Study: Humans Aroused By Touching A Robot’s ‘Intimate Places’

Research has shown that touching a robot in “intimate places” can induce physiological arousal in humans, much like the arousal experienced when touching a human in the same body areas.

Scientists from Stanford University ran an experiment where a small, humanoid robot spoke to participants, asking them to touch it in 13 different body areas with their dominant hand while keeping their other hand on a sensor. This included what they termed “low accessibility” regions like the buttocks.

As reported by Newsweek, the team then tested the participants’ reactions and noted the different responses, depending on which body part was touched. Reportedly, the instructions were met with a mixture of hesitancy and physiological arousal on the part of the human participants.

The methodology and results of the experiment will be presented at the 66th Annual Conference of the International Communication Association in Fukuoka, Japan, recently, where scientists explained the procedure they followed in the study.

The researchers said they used an Aldebaran Robotics’ NAO humanoid robot, which gave the participants a series of instructions to follow.

Each person went through 26 trials, during which each participant was told to touch a specific area of the robot’s body. After each step, the robot taught them the scientific names used to describe that particular area of its anatomy.

As reported by the International Business Times, as each participant touched a certain body part on the robot, the scientists measured their response time and skin conductance, a measure of the physiological arousal caused by the action, which is defined as a change in the body due to an emotionally-charged stimuli.

When it came to touching a more intimate body part on the robot, for instance the buttocks, scientists noted the response time by the participant was longer, suggesting they were more shy and hesitant to touch the robot’s intimate parts. The researchers also noted increased skin conductance response, which showed a higher level of physiological arousal.

The experiment can be viewed in the video included below.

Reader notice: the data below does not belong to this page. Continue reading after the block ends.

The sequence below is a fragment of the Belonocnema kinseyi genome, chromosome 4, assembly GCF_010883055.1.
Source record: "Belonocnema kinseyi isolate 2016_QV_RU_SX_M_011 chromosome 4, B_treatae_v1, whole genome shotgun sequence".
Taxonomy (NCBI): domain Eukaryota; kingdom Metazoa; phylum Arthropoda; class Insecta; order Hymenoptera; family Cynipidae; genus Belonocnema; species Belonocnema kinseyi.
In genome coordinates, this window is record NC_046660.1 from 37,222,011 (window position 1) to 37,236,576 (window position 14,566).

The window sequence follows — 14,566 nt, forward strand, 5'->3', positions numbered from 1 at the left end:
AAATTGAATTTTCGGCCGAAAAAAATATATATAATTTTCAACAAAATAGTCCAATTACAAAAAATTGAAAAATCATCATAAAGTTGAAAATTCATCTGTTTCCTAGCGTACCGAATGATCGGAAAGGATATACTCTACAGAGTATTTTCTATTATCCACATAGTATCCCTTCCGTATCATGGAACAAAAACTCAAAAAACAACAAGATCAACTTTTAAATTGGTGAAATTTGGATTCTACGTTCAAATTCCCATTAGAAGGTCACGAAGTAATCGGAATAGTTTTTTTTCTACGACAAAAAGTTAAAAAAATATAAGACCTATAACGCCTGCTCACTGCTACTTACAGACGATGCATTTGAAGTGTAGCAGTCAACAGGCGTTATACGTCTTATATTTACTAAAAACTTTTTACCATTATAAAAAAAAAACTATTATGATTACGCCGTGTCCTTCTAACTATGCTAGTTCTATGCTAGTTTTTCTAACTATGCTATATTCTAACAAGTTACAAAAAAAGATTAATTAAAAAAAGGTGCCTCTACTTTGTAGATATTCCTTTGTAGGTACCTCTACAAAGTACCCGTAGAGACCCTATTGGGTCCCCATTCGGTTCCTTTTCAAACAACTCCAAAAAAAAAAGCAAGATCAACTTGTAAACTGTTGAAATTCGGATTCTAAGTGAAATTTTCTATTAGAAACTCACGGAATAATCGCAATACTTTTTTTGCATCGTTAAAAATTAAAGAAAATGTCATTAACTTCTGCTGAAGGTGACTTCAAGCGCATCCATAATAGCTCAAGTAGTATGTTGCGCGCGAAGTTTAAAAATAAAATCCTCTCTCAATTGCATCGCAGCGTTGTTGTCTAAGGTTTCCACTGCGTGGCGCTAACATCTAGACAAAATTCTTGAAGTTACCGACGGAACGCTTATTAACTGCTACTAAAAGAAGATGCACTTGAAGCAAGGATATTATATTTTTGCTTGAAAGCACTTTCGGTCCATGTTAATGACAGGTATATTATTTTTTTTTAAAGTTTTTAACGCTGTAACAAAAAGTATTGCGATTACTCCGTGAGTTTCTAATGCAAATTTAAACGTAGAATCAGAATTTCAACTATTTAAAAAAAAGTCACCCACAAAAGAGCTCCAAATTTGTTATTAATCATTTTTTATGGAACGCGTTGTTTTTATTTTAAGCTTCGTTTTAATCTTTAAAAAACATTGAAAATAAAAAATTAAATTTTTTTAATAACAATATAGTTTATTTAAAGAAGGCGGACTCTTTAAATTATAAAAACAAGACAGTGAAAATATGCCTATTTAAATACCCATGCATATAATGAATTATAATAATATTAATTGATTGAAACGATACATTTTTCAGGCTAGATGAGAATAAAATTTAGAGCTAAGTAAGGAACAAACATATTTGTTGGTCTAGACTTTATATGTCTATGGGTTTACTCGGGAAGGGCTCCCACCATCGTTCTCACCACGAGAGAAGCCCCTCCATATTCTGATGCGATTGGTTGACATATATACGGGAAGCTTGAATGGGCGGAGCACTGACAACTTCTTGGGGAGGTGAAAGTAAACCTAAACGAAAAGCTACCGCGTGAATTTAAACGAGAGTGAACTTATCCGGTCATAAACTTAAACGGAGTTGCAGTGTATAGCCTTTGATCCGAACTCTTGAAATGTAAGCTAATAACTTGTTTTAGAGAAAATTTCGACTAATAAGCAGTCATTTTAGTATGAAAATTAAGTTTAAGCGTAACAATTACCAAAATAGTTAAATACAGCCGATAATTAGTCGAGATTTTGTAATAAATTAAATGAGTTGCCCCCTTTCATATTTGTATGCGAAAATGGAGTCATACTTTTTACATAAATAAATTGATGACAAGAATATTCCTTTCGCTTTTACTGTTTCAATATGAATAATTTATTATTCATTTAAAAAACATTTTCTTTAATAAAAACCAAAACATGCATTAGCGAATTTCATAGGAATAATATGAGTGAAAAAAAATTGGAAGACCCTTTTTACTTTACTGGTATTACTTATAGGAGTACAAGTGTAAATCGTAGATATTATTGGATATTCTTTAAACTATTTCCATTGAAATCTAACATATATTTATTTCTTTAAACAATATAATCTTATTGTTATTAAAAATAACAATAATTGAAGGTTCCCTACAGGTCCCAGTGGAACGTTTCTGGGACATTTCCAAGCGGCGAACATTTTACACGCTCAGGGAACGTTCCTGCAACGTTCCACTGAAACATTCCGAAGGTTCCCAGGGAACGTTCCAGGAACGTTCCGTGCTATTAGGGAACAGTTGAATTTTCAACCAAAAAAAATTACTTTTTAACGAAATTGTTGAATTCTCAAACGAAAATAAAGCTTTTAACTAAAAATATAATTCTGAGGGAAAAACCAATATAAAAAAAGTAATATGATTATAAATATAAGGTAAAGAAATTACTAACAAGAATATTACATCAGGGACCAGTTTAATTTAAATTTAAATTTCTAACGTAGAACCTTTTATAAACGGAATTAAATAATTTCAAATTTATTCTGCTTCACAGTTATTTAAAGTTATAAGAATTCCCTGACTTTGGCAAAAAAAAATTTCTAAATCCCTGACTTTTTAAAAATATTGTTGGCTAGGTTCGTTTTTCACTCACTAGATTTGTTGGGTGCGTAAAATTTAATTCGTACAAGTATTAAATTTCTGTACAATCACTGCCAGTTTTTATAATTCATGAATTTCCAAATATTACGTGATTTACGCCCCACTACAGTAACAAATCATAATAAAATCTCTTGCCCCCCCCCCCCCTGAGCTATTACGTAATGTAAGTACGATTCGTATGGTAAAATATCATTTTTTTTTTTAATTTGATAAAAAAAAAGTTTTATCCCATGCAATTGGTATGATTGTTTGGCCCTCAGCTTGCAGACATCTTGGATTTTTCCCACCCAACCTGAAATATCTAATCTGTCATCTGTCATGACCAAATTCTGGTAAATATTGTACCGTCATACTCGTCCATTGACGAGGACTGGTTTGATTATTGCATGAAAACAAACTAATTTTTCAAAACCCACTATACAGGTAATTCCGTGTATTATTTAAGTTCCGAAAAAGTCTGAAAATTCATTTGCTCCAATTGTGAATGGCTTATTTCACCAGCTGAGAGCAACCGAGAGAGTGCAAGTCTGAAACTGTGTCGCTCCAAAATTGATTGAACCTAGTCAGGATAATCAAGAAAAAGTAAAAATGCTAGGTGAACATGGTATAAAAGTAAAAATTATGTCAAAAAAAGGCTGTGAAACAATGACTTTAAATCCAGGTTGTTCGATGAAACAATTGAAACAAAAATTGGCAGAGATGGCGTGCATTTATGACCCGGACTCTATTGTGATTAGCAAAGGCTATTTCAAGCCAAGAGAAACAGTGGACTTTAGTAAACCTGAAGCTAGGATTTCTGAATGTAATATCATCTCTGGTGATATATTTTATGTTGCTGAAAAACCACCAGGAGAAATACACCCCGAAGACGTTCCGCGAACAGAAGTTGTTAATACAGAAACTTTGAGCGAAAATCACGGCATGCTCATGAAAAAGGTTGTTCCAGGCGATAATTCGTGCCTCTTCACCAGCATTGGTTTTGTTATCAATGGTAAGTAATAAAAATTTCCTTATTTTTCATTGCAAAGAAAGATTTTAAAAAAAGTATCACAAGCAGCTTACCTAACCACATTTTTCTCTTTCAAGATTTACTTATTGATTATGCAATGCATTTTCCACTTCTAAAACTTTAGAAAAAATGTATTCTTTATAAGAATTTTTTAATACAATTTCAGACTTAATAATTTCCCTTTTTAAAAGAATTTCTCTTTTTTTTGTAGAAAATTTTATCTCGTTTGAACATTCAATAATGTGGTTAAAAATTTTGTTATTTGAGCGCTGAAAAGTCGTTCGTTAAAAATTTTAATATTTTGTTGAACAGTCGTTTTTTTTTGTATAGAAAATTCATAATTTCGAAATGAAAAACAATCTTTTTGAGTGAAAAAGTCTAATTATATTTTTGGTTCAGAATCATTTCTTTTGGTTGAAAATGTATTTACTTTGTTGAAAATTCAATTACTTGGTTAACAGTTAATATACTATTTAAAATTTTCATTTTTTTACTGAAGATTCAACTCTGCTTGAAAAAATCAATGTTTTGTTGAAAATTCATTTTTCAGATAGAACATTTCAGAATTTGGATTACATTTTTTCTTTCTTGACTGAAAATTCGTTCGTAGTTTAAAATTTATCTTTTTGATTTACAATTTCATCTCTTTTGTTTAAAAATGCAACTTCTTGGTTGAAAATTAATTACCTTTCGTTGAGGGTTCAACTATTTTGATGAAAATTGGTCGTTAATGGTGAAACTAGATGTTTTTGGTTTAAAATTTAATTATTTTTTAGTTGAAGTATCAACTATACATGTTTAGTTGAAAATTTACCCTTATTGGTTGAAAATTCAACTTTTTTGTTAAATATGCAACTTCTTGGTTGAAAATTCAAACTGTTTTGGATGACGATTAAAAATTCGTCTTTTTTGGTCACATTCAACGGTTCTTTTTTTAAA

While the experiment might, to most of us, sound a little strange and unnecessary, reportedly the studies are being conducted to get a better understanding of how humans perceive robotic counterparts. The act of touching is considered to be a type of “social glue,” or meaningful interaction, between parties, which contributes to building trust and relationships.

By running these experiments with human participants touching the robot and learning how they react, this can help designers of humanoid robots understand how best these robots can interact with humans.

Jamy Li, a co-author of the study, said, “Our work shows that robots are a new form of media that is particularly powerful. It shows that people respond to robots in a primitive, social way.”

“Social conventions regarding touching someone else’s private parts apply to a robot’s body parts as well. This research has implications for both robot design and theory of artificial systems.”

According to the researchers, this study opens up the possibility of robots being able to offer humans emotional support, as well as sexual relationships between humans and robots.

They concluded that “social robots can elicit tactile responses in human physiology, a result that signals the power of robots, and should caution mechanical and interaction designers about positive and negative effects of human-robot interactions.”

As recently reported by the Inquisitr, a Hong Kong resident recently built a scarily lifelike and realistic robot that looks very much like Hollywood actress Scarlett Johansson. Ricky Ma is hoping that an investor will buy his robot, giving him the funds he needs to make more humanoid robots.

[Photo screengrab via YouTube]